Lisa may look like the girl next door, but her wardrobe suggests otherwise. She’s bubbly and fun to chat with, but also very decisive and serious about her preferences in fashion and style. She works by day to create the brand identity for one of the country’s foremost art institutions, and her clothes indicate that she also has a very strong brand of her own. Lisa’s spatial intelligence helps her pair unexpected garments together. She mixes eras and materials that transport her back to specific points in her own life history. When you see Lisa, odds are, she can tell you a specific story about everything she’s wearing!
You are a graphic designer by trade. Does this influence the way you put outfits together?
I think my profession has trained my eye to find a simple connection. Whether it it’s color, texture, pattern, etc. I think it also trained me to always carry or wear one thing that really pops. Mixing intensities is something that I like to carry throughout my work and my wardrobe.
What is the most daring ensemble you’ve ever worn to work?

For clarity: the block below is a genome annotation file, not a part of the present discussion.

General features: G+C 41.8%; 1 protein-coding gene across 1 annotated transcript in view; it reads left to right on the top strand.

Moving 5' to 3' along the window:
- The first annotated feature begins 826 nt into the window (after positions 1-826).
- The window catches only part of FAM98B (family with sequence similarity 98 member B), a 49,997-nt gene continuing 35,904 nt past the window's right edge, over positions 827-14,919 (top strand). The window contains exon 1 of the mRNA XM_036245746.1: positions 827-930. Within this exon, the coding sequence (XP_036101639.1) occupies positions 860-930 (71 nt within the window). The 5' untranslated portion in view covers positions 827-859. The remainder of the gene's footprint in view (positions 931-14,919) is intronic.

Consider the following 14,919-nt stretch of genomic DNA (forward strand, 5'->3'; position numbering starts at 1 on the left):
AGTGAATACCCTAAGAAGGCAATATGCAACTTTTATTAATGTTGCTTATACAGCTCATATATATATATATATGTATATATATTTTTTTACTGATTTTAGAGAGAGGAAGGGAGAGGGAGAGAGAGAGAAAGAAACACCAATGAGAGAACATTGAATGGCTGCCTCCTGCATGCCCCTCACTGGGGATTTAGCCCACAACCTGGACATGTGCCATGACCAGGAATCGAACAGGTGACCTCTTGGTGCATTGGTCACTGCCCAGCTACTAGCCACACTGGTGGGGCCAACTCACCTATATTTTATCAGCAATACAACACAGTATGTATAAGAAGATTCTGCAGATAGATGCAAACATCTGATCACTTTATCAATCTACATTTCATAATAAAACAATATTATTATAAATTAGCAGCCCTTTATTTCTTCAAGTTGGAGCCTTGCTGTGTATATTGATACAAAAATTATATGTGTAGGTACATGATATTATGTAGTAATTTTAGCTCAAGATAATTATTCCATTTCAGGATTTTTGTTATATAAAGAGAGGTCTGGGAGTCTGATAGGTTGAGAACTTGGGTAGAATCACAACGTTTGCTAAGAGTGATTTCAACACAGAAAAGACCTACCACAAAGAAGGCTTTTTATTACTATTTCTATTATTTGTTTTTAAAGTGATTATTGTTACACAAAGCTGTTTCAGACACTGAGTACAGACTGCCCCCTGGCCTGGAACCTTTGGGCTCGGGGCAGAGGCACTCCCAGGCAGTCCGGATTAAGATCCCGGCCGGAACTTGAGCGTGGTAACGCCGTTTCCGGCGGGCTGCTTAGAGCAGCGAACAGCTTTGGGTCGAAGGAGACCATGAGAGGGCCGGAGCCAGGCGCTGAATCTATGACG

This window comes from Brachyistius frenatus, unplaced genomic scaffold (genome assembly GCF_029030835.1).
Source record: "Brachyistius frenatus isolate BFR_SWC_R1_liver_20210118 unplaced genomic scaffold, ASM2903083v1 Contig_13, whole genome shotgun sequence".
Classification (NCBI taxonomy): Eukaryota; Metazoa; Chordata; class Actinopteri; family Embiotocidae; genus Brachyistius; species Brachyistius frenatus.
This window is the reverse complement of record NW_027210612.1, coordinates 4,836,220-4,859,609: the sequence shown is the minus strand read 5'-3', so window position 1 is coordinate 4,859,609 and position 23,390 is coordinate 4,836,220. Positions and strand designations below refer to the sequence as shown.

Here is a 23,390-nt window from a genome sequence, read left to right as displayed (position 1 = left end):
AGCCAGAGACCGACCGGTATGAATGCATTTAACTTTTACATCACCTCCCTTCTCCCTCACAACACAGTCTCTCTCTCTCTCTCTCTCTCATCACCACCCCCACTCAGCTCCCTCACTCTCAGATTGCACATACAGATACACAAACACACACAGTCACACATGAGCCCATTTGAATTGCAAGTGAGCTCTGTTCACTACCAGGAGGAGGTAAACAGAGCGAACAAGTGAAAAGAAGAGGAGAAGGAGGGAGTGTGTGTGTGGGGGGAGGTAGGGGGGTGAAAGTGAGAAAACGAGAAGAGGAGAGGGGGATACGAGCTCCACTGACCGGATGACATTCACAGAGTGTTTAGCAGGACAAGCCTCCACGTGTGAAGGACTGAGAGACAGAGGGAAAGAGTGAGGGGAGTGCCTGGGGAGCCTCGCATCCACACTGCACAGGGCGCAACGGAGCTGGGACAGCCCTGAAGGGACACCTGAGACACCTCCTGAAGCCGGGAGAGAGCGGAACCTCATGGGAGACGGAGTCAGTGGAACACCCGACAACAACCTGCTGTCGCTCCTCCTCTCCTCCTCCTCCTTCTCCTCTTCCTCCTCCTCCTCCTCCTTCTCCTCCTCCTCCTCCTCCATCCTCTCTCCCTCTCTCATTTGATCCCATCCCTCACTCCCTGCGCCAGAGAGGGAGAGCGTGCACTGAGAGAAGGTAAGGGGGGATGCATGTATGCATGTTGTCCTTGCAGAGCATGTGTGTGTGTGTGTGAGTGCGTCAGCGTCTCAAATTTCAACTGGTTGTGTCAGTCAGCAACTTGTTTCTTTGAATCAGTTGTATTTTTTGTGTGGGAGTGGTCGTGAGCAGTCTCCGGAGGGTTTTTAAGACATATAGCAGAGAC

I try not to get too inspired with my wardrobe when I’m in the office. I think just wearing high-waisted pants throw my coworkers off.
Where do you typically shop for original items?
I tend to travel a lot and I make it a goal on my travels to try to find at least one signature item while I’m out and about. Recently, I took a spontaneous trip to Vermont via NYC. On the way back, random travel mishaps led me to a town called Cold Spring. There, I found the most amazing vintage shop and scored an amazing alligator clutch.
What fashion crime do you often find yourself committing?
My most consistent fashion crime has to do with socks. I think socks are an underestimated accessory. I like to wear patterned socks with cute wedges or wooden clogs. Some people can’t handle it. I say, “Why not?! It’s frickin’ cold out!”